In practical terms, attributional accounting fails to capture the difference between immediate and additional emission reductions (such as the scope 1 and scope 2 reductions from efficiencies and electrification) and potential long-term reductions (such as the scope 3 examples above). The standard makes no distinction between these, and the default approach has been to treat all reductions as immediate and additional. Companies using the Science Based Targets initiative (SBTi) are expected to follow this accounting framework, which raises the question of whether the planet is seeing anything close to the reductions they are reporting.

SBTi is beginning to recognize the problems with scope 2 reporting, but there hasn't been any acknowledgement of the issues with scope 3 reporting. Other industry voices are beginning to speak up on the issue of additionality. It is possible to make targeted changes to both scope 2 and scope 3 accounting rules that allow companies to take credit only for emission reductions that can be reasonably shown to decrease global emissions within the reporting year. Other actions that contribute to potential long-term reductions could be reported separately so that companies are recognized for contributing to the collective effort without undermining the credibility of the accounting process.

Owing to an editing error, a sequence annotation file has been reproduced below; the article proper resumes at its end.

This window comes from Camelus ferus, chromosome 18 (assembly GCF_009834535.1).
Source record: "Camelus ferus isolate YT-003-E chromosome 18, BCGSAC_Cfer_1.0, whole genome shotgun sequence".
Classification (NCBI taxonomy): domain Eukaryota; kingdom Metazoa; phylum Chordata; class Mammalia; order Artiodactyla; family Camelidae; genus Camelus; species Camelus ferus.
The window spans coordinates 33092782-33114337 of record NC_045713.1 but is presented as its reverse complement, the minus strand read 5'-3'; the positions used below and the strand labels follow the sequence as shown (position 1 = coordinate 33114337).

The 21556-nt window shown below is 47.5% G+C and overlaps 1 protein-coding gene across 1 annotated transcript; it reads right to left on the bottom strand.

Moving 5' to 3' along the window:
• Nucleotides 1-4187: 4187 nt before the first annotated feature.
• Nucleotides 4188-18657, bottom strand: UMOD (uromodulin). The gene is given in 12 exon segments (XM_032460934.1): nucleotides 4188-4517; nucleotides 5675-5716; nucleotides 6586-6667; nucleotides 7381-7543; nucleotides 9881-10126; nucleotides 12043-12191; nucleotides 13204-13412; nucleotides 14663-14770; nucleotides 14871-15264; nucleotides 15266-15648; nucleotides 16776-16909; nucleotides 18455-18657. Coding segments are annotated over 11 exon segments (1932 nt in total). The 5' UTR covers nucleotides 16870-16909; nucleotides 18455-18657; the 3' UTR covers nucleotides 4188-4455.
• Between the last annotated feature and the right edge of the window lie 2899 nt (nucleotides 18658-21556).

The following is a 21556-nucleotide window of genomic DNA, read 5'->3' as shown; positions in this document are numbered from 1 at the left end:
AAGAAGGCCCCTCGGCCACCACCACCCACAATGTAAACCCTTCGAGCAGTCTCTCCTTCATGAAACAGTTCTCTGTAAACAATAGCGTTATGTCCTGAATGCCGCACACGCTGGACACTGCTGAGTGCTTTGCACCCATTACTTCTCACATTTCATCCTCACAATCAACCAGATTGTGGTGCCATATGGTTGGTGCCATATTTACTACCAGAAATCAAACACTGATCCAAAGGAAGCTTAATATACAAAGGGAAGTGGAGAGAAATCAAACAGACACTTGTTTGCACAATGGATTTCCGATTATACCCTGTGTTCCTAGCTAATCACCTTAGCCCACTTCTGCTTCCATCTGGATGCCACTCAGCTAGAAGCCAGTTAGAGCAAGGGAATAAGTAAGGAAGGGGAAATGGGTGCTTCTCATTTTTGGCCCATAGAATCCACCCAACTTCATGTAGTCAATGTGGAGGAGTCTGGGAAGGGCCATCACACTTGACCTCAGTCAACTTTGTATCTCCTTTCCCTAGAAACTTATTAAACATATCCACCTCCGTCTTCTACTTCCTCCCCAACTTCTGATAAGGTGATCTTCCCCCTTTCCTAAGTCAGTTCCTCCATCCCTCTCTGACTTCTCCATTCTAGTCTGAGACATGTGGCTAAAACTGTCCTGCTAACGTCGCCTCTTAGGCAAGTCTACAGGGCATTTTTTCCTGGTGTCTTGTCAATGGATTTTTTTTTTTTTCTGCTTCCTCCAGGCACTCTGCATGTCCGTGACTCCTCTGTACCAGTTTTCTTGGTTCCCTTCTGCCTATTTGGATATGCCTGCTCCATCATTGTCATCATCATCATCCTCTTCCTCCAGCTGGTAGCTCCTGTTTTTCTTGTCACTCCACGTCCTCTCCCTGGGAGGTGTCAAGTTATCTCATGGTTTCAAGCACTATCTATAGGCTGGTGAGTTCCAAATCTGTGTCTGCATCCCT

These changes might not be easy given the long history of GHG Protocol’s well-established standard. But without a more nuanced approach to reporting the impacts of a company’s actions, the logic of emission reduction claims will remain shaky and questionable.


Kumar Venkat is the founder and CEO of Climate Trajectories, a company providing climate data services. He previously worked at the forefront of corporate carbon emissions accounting and decarbonization as the CTO of Planet FWD and CEO of CleanMetrics.

This article reflects solely the views and opinions of the authors. The ECGI does not, consistent with its constitutional purpose, have a view or opinion. If you wish to respond to this article, you can submit a blog article or 'letter to the editor' by clicking here.

This article features in the ECGI blog collection Governance and Climate Change